"Major drug bust hits dealers hard"
Local law enforcement and DEA publicize drug busts with substances and money on a table, showing products and cash "taken off the street." But incarceration and drug busts have not correlated with decreases in drug use or overdoses, or reductions in drug availability and price. Police often say, "We cannot arrest our way out of this epidemic." They are correct and should be held to their word.
The Tired Narrative:
News articles repeat unsubstantiated claims made by police departments, district attorneys, and local prosecutors that "raids" and busts disrupted the drug local supply. Local news, in particular, promotes local law enforcement with pictures of cash, drugs, firearms spread on a table.
The takeaway is that lengthy and expensive police investigations are effective responses to matters of public health, like substance use disorder and overdose deaths.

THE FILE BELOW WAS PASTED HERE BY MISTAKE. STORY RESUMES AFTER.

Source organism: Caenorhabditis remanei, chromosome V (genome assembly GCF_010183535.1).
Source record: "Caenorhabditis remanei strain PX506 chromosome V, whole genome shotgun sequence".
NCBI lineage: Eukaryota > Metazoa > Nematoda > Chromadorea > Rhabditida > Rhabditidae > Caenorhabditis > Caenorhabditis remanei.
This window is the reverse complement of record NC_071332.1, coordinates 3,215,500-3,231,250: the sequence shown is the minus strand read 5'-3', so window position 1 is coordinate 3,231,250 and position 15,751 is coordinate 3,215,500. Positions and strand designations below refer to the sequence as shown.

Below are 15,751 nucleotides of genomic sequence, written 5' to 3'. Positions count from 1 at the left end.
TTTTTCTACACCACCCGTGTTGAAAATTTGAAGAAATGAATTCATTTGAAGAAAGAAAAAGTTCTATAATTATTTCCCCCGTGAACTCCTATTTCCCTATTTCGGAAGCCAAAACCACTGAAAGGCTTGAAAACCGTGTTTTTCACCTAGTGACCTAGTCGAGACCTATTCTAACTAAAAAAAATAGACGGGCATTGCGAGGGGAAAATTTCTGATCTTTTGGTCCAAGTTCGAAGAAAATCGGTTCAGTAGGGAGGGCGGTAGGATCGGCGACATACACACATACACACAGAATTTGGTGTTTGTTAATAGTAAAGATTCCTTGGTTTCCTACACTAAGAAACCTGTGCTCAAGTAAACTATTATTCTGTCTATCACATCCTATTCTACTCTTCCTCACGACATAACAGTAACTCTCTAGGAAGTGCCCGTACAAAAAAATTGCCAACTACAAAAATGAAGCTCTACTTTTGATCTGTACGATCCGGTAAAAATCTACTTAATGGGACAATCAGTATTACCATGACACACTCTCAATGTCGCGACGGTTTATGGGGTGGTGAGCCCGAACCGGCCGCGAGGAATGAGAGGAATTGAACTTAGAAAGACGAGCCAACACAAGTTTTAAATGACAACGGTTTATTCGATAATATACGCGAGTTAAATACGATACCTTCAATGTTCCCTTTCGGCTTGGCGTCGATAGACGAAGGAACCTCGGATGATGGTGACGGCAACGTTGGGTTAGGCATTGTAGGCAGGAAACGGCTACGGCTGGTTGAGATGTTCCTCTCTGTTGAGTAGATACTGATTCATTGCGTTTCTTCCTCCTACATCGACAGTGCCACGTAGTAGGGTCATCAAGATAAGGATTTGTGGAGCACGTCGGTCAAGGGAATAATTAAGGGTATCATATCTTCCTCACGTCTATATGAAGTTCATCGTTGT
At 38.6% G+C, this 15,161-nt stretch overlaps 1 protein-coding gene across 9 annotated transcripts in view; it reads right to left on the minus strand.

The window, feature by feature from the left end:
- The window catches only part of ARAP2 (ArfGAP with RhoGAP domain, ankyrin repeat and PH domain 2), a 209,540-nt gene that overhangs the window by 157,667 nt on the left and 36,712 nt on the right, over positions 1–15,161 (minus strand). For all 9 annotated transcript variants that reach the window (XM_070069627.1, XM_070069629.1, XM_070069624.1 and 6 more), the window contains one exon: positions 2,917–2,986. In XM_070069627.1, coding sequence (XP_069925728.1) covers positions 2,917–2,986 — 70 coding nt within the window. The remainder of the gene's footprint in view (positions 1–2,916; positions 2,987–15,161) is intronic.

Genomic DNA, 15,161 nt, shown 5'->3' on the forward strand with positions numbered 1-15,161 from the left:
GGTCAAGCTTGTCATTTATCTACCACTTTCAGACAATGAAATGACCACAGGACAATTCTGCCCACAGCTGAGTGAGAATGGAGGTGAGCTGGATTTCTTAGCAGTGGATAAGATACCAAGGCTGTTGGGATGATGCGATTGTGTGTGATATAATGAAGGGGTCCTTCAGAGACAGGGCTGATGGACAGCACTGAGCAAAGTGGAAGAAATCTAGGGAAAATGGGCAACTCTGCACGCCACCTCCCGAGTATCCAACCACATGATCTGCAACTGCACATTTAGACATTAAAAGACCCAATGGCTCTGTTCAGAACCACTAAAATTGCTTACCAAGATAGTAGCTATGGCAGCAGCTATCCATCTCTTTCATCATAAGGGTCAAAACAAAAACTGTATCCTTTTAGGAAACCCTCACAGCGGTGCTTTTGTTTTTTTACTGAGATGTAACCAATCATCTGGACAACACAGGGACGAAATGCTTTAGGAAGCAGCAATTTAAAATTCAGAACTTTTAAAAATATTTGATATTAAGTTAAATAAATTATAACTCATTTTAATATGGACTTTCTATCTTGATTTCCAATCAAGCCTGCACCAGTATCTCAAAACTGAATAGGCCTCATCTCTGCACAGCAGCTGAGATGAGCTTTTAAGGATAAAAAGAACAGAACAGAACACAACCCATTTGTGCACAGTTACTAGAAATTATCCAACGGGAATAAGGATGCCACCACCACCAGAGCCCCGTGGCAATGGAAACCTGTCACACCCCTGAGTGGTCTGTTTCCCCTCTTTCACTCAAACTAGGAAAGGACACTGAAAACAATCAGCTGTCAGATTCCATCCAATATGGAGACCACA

Words like "bust," "raid," and "trafficking ring," are often used to connote a large operation has just unraveled. Without evidence or follow-up, these "busts" are promoted as a net-positive for the community.
The Informed Narrative:
Drug policy research consistently shows that disrupting local supply chains has, at best, marginal effects on a community's drug supply. After a "big raid" is promoted, local journalists could learn a lot by talking to users in the area about their consumption patterns, and learn whether the raid had any impact.
Moreover, when local supply-chains are disrupted, new products of unknown potency inevitably hit the market, which could have the unintended effect of a spike in overdoses.
Instead of repeating unsubstantiated claims made by local police and prosecutors, journalists can report the other side of the story, uncovering the real effect raids have on the community.